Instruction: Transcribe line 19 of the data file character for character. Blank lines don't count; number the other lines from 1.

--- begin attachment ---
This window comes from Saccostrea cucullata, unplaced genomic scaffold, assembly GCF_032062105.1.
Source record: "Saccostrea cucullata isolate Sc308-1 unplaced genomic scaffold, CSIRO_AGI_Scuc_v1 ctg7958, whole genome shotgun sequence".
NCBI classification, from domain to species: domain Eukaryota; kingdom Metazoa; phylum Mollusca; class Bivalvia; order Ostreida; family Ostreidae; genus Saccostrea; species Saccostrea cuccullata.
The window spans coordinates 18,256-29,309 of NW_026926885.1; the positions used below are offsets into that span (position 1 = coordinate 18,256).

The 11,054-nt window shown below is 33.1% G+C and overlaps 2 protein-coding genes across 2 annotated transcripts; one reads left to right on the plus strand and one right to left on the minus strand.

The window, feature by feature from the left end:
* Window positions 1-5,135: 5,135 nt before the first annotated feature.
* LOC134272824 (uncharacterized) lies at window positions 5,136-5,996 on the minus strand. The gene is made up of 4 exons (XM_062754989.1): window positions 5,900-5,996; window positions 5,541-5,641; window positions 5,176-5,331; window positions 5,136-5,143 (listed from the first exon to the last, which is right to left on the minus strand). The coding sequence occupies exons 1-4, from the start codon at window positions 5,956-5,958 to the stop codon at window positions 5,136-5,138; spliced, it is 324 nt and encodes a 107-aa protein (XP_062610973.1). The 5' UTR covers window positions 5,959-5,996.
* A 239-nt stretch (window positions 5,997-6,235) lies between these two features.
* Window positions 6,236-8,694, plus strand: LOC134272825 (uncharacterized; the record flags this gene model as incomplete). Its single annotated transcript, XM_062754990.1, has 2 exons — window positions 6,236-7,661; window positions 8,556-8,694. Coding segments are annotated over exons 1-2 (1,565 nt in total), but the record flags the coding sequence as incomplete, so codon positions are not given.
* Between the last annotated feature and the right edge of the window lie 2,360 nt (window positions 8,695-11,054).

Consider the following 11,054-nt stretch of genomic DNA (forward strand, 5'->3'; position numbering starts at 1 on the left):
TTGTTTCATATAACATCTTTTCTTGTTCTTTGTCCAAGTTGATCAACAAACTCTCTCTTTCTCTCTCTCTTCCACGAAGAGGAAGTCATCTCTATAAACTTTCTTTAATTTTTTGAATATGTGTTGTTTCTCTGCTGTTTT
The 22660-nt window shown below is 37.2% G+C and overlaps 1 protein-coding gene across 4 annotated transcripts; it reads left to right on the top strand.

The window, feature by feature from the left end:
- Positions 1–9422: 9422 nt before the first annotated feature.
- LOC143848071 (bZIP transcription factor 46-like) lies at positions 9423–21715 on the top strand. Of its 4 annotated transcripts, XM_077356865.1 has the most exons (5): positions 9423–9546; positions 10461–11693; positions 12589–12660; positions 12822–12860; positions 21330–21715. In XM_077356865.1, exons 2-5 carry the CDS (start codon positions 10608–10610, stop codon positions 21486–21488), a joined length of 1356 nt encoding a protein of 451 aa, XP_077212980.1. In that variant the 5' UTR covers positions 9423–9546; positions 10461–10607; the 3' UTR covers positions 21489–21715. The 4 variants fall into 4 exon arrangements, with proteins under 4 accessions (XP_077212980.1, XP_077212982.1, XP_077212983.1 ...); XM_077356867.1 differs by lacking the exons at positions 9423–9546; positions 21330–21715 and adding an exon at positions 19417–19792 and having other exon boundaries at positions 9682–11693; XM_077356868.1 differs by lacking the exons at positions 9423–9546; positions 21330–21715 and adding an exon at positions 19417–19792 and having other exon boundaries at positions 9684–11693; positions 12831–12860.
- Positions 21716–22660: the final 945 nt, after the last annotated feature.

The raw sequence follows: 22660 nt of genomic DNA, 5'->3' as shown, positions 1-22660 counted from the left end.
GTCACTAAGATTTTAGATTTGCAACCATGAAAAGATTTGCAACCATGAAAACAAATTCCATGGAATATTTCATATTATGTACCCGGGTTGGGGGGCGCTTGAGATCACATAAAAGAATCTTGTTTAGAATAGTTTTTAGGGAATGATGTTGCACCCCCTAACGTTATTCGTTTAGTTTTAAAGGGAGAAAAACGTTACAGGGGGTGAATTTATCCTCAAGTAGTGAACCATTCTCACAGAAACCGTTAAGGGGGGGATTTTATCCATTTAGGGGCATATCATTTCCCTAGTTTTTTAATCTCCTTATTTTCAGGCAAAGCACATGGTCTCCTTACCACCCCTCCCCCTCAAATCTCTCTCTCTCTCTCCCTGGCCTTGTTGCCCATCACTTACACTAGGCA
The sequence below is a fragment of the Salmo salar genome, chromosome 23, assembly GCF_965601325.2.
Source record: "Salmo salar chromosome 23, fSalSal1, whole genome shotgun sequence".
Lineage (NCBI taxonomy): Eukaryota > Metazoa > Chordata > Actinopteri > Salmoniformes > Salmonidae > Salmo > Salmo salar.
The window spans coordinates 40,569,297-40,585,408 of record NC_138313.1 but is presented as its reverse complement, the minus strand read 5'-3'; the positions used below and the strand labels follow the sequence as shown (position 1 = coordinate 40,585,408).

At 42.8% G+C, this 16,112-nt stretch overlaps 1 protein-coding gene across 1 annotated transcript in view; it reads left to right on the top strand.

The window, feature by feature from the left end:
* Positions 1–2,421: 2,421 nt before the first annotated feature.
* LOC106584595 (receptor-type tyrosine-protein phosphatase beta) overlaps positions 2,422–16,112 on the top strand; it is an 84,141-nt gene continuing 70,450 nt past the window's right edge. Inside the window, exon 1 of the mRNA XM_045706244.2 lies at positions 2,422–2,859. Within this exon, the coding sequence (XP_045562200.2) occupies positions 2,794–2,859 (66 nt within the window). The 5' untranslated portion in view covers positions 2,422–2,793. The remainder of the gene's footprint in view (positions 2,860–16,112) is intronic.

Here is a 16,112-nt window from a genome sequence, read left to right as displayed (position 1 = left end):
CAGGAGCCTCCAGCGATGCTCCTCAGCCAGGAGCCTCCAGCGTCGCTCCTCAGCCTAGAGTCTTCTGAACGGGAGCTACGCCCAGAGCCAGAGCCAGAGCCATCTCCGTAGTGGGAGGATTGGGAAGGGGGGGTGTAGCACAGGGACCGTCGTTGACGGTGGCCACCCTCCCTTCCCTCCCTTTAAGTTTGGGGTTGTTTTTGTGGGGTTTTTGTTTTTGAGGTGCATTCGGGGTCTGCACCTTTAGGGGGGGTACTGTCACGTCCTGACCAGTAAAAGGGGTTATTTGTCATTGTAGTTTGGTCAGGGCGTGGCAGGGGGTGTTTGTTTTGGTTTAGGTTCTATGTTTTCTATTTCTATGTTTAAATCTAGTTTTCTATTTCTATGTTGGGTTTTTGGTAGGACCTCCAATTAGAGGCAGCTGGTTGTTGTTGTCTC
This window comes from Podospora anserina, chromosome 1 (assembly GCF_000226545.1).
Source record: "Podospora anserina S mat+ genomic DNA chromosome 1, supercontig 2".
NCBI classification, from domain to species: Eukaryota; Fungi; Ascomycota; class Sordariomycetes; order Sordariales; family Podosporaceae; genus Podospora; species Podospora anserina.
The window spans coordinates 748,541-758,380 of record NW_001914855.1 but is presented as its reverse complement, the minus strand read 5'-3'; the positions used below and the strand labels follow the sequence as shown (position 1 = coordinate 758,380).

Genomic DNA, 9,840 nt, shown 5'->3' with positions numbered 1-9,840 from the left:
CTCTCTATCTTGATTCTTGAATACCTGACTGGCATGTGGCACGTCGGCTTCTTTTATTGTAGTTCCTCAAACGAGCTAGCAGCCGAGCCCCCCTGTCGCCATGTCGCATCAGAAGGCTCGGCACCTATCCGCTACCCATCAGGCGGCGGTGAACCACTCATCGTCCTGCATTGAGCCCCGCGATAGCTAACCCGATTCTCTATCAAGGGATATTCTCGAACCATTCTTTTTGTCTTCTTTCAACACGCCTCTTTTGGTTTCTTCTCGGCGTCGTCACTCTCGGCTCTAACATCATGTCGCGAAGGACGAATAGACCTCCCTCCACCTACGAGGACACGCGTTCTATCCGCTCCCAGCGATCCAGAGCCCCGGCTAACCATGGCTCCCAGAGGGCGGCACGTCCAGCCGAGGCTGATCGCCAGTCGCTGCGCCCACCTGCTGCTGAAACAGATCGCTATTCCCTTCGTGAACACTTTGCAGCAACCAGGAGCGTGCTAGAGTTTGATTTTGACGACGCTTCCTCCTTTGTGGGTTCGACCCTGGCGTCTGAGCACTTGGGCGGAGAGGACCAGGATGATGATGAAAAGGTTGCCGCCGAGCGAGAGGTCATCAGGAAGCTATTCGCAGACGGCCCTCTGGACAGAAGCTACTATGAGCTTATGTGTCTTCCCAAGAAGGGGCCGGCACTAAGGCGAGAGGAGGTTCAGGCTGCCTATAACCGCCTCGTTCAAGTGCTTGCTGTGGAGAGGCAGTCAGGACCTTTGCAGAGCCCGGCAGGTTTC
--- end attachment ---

The raw sequence follows: 22660 nt of genomic DNA, 5'->3' as shown, positions 1-22660 counted from the left end.